Home sweet home. Home is where the heart is. There's no place like home. The list of cheesy popular sayings on home seems to go on forever. Walking into a store will reveal many more of them, painted on decorative boxes or mugs. How is it that we devote so much of our lives to our homes, basically building our whole lives around them?
→ During the Covid-19 pandemic, many aspects that made the home "a home" were transformed.
→ Covid-19 restrictions caused Swedish seniors to socially distance; for some, that meant a welcome break in their everyday life where they had the time to explore their home in a new light.
→ For others, nonvoluntary isolation for an unforeseeable future created frictions at home. Digital technologies helped with these frictions but couldn't make up for the loss of social connection.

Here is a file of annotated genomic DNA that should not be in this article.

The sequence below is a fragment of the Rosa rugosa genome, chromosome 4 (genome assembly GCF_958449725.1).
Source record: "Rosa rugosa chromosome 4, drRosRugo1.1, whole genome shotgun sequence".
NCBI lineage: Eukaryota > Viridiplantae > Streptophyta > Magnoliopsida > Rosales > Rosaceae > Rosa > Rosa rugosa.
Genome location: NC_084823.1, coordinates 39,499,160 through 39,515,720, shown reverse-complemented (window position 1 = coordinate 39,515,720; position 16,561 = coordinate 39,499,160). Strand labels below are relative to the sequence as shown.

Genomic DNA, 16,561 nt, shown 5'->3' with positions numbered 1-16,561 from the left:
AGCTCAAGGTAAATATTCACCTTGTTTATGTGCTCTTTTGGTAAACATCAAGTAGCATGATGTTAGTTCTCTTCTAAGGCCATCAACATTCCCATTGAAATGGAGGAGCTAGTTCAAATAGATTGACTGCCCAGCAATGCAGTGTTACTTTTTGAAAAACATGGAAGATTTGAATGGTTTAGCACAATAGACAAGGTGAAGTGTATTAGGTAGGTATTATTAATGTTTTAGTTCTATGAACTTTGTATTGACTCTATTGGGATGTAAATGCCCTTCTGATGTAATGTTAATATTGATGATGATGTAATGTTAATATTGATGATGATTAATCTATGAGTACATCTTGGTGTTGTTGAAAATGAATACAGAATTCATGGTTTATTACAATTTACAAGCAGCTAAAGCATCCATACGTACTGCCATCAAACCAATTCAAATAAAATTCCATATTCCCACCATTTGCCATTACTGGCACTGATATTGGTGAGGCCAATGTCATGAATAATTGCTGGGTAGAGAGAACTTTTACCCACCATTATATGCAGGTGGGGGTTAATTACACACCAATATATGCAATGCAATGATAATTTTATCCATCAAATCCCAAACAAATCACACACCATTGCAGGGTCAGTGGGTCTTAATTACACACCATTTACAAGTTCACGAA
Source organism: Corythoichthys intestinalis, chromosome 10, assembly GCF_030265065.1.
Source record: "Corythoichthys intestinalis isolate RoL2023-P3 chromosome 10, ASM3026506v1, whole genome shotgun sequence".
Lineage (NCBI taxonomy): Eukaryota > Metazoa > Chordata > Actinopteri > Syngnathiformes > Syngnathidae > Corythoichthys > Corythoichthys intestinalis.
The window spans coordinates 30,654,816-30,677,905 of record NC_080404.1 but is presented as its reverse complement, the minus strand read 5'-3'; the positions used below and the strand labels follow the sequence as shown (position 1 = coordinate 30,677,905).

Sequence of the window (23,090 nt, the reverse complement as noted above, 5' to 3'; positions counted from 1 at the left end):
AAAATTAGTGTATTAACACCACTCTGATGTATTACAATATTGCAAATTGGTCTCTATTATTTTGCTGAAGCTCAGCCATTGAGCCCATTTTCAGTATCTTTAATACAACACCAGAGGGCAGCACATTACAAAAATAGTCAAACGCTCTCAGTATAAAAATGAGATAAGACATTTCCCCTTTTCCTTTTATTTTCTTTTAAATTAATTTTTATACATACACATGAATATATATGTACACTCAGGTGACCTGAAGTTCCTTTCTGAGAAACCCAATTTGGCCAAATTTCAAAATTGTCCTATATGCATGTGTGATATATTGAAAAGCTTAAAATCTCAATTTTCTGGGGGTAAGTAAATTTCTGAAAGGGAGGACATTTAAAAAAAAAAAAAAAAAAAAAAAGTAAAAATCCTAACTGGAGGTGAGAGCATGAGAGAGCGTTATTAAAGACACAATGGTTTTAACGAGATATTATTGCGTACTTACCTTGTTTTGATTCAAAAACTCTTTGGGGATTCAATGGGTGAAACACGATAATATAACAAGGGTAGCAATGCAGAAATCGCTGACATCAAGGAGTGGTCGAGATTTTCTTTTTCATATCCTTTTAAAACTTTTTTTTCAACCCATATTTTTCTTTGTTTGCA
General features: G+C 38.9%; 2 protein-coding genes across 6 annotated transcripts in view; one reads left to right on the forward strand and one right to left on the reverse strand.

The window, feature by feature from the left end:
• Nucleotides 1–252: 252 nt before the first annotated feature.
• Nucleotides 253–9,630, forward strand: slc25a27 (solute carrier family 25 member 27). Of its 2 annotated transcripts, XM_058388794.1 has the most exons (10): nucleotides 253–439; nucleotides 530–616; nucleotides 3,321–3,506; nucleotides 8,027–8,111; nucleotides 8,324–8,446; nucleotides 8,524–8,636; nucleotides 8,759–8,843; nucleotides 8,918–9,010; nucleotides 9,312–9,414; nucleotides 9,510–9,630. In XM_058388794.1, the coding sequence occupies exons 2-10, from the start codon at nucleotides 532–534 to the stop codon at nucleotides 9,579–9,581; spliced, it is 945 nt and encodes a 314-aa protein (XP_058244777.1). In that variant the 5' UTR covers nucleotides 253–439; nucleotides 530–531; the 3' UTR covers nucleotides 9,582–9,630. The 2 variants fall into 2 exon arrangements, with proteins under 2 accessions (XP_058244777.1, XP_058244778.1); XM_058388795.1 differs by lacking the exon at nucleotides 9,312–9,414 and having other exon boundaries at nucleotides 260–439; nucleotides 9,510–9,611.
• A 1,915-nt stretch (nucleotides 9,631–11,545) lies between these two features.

Undeniably, the home is a place of comfort, a place to relax and to feel safe. A home is what many people strive to build during their lifetimes, both externally—the outside, the furniture, the garden—and internally (the feeling of a home, a place to recover from the world outside, raising kids, having friends and family over, throwing social events).
As the Covid-19 virus started spreading, prompting individuals, mainly older adults, to stay inside and moving almost all outside activities inside , many struggled with involuntary social isolation within their own homes. This meant that many aspects of what makes a home a home were not possible for an (at the time) unforeseeable future. The home became a more fragile place, forcibly filled with new elements, one of them being activities mediated by technology.